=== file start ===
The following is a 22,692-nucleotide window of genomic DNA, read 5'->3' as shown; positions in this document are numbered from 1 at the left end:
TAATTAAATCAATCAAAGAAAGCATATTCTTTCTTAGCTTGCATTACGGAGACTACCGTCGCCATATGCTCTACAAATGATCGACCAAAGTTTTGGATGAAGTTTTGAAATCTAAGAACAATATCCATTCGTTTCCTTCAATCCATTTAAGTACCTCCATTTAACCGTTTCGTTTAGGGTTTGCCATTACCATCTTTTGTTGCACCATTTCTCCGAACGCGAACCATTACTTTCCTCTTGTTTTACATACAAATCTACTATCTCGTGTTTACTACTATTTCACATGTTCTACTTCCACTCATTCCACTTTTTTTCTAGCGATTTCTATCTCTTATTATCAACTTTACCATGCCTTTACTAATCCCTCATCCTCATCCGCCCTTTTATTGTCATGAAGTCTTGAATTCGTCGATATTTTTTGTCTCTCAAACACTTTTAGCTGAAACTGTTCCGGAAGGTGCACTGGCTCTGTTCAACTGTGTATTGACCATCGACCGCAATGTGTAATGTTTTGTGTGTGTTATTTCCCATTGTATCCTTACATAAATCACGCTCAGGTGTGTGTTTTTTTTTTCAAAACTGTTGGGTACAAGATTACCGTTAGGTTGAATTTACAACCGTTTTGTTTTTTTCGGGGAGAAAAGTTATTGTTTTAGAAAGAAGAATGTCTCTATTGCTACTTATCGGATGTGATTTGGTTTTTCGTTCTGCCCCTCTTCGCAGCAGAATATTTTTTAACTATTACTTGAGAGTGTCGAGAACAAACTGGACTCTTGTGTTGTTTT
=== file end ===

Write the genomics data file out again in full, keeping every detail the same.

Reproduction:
The following is a 22,692-nucleotide window of genomic DNA, read 5'->3' as shown; positions in this document are numbered from 1 at the left end:
TAATTAAATCAATCAAAGAAAGCATATTCTTTCTTAGCTTGCATTACGGAGACTACCGTCGCCATATGCTCTACAAATGATCGACCAAAGTTTTGGATGAAGTTTTGAAATCTAAGAACAATATCCATTCGTTTCCTTCAATCCATTTAAGTACCTCCATTTAACCGTTTCGTTTAGGGTTTGCCATTACCATCTTTTGTTGCACCATTTCTCCGAACGCGAACCATTACTTTCCTCTTGTTTTACATACAAATCTACTATCTCGTGTTTACTACTATTTCACATGTTCTACTTCCACTCATTCCACTTTTTTTCTAGCGATTTCTATCTCTTATTATCAACTTTACCATGCCTTTACTAATCCCTCATCCTCATCCGCCCTTTTATTGTCATGAAGTCTTGAATTCGTCGATATTTTTTGTCTCTCAAACACTTTTAGCTGAAACTGTTCCGGAAGGTGCACTGGCTCTGTTCAACTGTGTATTGACCATCGACCGCAATGTGTAATGTTTTGTGTGTGTTATTTCCCATTGTATCCTTACATAAATCACGCTCAGGTGTGTGTTTTTTTTTTCAAAACTGTTGGGTACAAGATTACCGTTAGGTTGAATTTACAACCGTTTTGTTTTTTTCGGGGAGAAAAGTTATTGTTTTAGAAAGAAGAATGTCTCTATTGCTACTTATCGGATGTGATTTGGTTTTTCGTTCTGCCCCTCTTCGCAGCAGAATATTTTTTAACTATTACTTGAGAGTGTCGAGAACAAACTGGACTCTTGTGTTGTTTT